What kind of engine do you have?

My wife’s coach recently made her chuckle while discussing her training. “You’ve got a diesel engine,” he told her. “We want to spread your speed and energy out over the whole race.”

That got me thinking about what kind of engine I have.

My top end as a runner was about 56 seconds for 400 meters. That explains why I never ran a 4:00 mile. Running four consecutive quarters at four seconds above your fastest pace is fairly hard. The only way to overcome that narrow gap between top end speed and sustainable pace is to repeat the ever living shit out of the sixty second pace and hope to build a sub-four out of that.

These days I’m slower but still like to test the top end

I once went through three-quarters of a mile in 3:09, which is sixty-three seconds per lap. Then I slowed the last lap, tightened up and finished in 4:19. I wasn’t quite there in terms of speed training for the full mile because my primary race was the steeplechase, a competition that required more strength than raw speed.

So my engine was like a four-cylinder running at top-end rather than a six or eight cylinder cruising along at speed.

It used to be believed that really fast engines like four-minute milers could not step up to run the 5000 or 10,000 meter distances with success, much less the marathon. But today’s world-class runners often can run a sub-four-minute mile and yet cash in that speed by running sub-13:00 for the 5k or even sub 27:00 for the 10k. Their speed enables them to run more efficiently at faster paces.

While training with a running club out in the Philly area, we did 800 repeats on the track and were nailing them in sub-2:15. That next summer I trained with a group at University of Illinois-Chicago and ran a sub 4:30 mile in practice. Those drills build confidence and callous the body to faster tempos and all-out speed.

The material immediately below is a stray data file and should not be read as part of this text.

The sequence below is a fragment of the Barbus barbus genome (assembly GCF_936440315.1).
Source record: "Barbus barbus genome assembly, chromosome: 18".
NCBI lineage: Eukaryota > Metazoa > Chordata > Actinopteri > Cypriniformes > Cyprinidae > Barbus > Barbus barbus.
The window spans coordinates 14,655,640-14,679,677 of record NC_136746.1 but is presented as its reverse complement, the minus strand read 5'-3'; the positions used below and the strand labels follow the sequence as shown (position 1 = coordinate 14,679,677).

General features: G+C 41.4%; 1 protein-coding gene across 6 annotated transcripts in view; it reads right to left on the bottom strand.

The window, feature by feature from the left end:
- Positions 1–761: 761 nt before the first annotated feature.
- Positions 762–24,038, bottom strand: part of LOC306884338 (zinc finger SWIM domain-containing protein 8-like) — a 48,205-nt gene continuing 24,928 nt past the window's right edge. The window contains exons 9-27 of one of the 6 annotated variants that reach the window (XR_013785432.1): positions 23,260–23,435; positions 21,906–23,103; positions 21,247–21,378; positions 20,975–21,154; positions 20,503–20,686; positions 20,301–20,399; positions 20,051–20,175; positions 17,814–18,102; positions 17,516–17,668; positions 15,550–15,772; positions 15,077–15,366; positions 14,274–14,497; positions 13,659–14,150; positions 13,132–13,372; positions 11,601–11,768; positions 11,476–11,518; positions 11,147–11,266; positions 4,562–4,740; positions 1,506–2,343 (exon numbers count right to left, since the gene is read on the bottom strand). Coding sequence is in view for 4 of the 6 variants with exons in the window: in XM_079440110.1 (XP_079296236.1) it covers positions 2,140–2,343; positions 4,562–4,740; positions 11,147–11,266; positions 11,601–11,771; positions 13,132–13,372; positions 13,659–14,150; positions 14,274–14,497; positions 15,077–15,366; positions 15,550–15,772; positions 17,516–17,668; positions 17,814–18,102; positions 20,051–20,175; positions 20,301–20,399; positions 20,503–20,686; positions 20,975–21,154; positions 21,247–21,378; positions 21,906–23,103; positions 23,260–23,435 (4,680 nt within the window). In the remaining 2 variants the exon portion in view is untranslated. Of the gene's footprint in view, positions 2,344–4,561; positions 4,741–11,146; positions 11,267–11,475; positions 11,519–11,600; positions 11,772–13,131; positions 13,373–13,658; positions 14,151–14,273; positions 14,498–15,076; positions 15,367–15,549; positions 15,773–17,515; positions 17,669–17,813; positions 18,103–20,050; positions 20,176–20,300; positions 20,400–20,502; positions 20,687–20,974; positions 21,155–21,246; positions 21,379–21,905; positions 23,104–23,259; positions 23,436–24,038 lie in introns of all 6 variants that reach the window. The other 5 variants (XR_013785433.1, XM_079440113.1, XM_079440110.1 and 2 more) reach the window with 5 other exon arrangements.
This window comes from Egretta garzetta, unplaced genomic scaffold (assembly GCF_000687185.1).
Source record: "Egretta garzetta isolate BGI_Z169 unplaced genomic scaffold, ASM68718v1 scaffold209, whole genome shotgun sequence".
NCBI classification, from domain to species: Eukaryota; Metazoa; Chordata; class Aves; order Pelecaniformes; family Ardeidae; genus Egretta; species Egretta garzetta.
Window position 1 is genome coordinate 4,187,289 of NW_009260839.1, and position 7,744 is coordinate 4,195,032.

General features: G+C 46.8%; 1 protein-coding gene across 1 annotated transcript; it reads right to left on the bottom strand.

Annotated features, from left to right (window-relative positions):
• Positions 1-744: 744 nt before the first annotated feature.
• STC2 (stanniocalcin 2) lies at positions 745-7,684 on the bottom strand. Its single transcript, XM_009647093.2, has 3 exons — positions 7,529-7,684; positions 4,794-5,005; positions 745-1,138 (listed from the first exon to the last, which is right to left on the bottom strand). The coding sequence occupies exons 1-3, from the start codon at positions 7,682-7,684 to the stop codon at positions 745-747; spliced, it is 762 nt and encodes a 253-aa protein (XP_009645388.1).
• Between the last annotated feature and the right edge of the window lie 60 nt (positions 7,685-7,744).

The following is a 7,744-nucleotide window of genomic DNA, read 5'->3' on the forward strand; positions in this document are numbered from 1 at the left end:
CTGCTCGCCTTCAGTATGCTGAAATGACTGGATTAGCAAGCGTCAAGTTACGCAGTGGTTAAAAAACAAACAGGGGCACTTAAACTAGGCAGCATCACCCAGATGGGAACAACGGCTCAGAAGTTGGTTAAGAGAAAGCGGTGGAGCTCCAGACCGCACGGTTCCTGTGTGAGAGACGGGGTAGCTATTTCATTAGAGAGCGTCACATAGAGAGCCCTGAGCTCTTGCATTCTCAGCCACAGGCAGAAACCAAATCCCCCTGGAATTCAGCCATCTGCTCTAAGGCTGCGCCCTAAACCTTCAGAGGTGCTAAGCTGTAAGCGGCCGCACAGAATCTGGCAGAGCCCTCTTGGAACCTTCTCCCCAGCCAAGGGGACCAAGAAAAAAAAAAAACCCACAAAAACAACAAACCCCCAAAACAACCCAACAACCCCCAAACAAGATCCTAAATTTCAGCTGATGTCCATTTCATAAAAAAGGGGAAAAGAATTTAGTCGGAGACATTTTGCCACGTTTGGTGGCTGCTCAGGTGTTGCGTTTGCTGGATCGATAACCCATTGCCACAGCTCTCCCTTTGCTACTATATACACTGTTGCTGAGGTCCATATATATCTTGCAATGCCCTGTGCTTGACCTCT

Competing in the Twin Cities Marathon 1985

Post-collegiately I ran only one or two competitive miles. One of them was a pickup meet where I literally coasted to the win at 4:22. That same season I raced a 5K and set my PR at 14:45. My PR in college for three miles was 14:45. So I’d improved by some thirty seconds at that distance.

So I wish that I’d raced a hard mile that summer because there was clearly a 4:12-4:15 in my legs and body. Alas that is a lament for the past.

But it showed that my four-cylinder engine had improved in running at the top end. My PR 10K that year was 31:10, a five mile at 24:47 and a four mile at 19:49. It was a fun year because whenever I raced there was a feeling of being able to push the gas pedal and the engine would roar into action.

That September I ran a 25K on a whim after training days of fifteen miles on Thursday, ten miles on Friday and another ten miles on Saturday. Obviously I was not planning to race that Sunday morning, but circumstances opened up and I jumped in the race and took third in 1:25, feeling relatively relaxed the entire way. That is the weekend I wished I’d raced a competitive marathon, without the 35 miles of training in advance. I’m pretty sure sub 2:25 was possible.

I once owned a stick-shift Subaru four-door Sedan with four cylinders. That car once got 450 miles to a tank of gas, and I think there were twelve gallons or so in a fillup. That always made me feel great, getting the most out of that car. I kind of feel the same way about my running body. And I’ll admit to shifting my stick knob a few times along the way.

About Christopher Cudworth

Christopher Cudworth is a content producer, writer and blogger with more than 25 years’ experience in B2B and B2C marketing, journalism, public relations and social media. Connect with Christopher on Twitter: @genesisfix07 and blogs at werunandride.com, therightkindofpride.com and genesisfix.wordpress.com Online portfolio: http://www.behance.net/christophercudworth
This entry was posted in 10K, 13.1, 400 meter intervals, 400 workouts, 5K, aging, aging is not for the weak of heart, marathon, marathon training, running and tagged , , , , , , , . Bookmark the permalink.

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